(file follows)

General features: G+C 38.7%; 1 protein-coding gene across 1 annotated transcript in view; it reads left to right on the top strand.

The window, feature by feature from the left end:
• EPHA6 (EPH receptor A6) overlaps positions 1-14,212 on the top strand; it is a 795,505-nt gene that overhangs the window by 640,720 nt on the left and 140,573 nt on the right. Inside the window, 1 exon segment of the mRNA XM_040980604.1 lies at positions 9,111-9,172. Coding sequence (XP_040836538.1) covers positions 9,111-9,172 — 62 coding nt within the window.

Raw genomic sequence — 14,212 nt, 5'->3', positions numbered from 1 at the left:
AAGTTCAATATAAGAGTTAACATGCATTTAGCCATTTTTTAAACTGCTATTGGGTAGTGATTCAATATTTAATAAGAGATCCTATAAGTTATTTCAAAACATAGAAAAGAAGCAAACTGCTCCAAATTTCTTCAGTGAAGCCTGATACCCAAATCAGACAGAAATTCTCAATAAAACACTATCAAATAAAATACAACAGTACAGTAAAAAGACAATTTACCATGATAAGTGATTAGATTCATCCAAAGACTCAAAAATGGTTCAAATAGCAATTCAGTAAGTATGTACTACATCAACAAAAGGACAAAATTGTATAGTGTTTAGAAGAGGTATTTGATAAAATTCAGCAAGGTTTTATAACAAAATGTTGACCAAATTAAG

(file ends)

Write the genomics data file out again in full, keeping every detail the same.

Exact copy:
General features: G+C 38.7%; 1 protein-coding gene across 1 annotated transcript in view; it reads left to right on the top strand.

The window, feature by feature from the left end:
• EPHA6 (EPH receptor A6) overlaps positions 1-14,212 on the top strand; it is a 795,505-nt gene that overhangs the window by 640,720 nt on the left and 140,573 nt on the right. Inside the window, 1 exon segment of the mRNA XM_040980604.1 lies at positions 9,111-9,172. Coding sequence (XP_040836538.1) covers positions 9,111-9,172 — 62 coding nt within the window.

Raw genomic sequence — 14,212 nt, 5'->3', positions numbered from 1 at the left:
AAGTTCAATATAAGAGTTAACATGCATTTAGCCATTTTTTAAACTGCTATTGGGTAGTGATTCAATATTTAATAAGAGATCCTATAAGTTATTTCAAAACATAGAAAAGAAGCAAACTGCTCCAAATTTCTTCAGTGAAGCCTGATACCCAAATCAGACAGAAATTCTCAATAAAACACTATCAAATAAAATACAACAGTACAGTAAAAAGACAATTTACCATGATAAGTGATTAGATTCATCCAAAGACTCAAAAATGGTTCAAATAGCAATTCAGTAAGTATGTACTACATCAACAAAAGGACAAAATTGTATAGTGTTTAGAAGAGGTATTTGATAAAATTCAGCAAGGTTTTATAACAAAATGTTGACCAAATTAAG